Let us also give life-changing heed to these words of the Master: "Every good tree bringeth forth good fruit.... Every tree that bringeth not forth good fruit is hewn down, and cast into the fire" (Matthew 7:17,19). Thankfully, Jesus also assured us, "He that abideth in me, and I in him, the same bringeth forth much fruit: for without me ye can do nothing" (John 15:5).
Paul announced, "God...now commandeth all men every where to repent" (Acts 17:30). John the Baptist came announcing the Kingdom of God with a powerful call for repentance. Jesus did likewise, and so did Peter. And so have many others. Why does God command repentance?
Because God is done winking. At the ignorance of people who in all sincerity worship idols. At the love-your-friend-hate-your-enemy approach to life. At the focus on form at the expense of substance. At divorce and so many other things. He's been done with all this for almost two thousand years. Jesus came! And now God commands "all men every where to repent." Do we get the message? Out?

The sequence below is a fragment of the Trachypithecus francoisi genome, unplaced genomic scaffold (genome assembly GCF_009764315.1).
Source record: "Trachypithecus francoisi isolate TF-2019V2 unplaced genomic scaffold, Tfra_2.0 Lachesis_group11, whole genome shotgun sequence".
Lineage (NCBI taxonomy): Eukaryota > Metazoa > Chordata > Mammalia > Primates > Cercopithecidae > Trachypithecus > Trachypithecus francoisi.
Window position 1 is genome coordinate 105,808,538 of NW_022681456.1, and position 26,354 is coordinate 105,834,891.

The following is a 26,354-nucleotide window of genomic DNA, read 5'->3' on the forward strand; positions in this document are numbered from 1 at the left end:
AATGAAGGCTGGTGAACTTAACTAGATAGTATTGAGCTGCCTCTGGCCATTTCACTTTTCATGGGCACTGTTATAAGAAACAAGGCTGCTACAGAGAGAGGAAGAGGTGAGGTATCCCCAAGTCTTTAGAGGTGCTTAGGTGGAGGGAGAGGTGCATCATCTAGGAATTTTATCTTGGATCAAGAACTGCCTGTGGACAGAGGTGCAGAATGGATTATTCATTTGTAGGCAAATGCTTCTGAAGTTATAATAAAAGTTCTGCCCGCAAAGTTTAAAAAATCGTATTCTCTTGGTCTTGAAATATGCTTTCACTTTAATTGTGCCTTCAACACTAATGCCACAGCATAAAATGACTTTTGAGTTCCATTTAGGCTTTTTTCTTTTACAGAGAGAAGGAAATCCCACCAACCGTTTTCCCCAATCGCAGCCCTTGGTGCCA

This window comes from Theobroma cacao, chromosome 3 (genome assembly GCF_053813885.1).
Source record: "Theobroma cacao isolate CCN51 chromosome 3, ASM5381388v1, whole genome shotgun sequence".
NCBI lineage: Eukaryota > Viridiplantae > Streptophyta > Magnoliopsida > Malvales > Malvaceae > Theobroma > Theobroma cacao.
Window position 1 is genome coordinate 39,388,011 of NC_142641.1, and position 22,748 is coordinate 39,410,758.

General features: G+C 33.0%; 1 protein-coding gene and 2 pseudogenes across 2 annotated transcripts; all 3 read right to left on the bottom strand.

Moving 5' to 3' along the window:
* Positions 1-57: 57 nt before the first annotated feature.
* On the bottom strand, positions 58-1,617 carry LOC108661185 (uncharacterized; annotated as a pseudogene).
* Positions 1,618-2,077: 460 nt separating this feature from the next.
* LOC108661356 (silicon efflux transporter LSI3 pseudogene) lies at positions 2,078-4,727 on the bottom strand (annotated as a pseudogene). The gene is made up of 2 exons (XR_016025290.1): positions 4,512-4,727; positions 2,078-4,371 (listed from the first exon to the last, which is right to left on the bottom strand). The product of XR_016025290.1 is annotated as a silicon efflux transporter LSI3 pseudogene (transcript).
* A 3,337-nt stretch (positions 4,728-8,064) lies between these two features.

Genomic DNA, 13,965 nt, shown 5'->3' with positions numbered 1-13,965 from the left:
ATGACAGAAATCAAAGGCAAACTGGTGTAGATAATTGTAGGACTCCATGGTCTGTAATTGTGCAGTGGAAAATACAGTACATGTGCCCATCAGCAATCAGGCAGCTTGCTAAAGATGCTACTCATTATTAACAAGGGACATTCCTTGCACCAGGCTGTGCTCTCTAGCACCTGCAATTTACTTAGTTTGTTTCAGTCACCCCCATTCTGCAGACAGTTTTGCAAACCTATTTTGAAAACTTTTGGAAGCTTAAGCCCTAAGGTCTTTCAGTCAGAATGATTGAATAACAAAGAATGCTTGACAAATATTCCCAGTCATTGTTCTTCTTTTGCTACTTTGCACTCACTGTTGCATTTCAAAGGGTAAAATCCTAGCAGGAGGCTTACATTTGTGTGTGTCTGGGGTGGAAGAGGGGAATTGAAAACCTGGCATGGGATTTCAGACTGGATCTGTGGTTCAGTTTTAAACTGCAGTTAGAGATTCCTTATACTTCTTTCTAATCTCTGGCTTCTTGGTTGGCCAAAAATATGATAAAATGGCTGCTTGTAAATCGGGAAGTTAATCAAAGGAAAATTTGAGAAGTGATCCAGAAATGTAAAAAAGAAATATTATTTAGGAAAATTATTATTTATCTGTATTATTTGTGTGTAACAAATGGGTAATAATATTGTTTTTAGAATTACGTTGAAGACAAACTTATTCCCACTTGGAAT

Because without it, we cannot experience conversion and cleansing from sin. "Repent ye therefore, and be converted, that your sins may be blotted out" (Acts 3:19). So...what's the status of your sin?
Because He has appointed a day in which He will judge the world. Oh the mercy and loving kindness of God to give us the opportunity for and call to repentance! He could have just quit winking and judged the whole lot of us. But not God. Do not despise this time of waiting. Make sure you are ready, then help others get ready!
"...God...hath reconciled us to himself by Jesus Christ, and hath given to us the ministry of reconciliation" (2 Corinthians 5:18).
"...The goodness of God leadeth thee to repentance" (Romans 2:4).
"...If God peradventure will give them repentance to the acknowledging of the truth" (2 Timothy 2:25).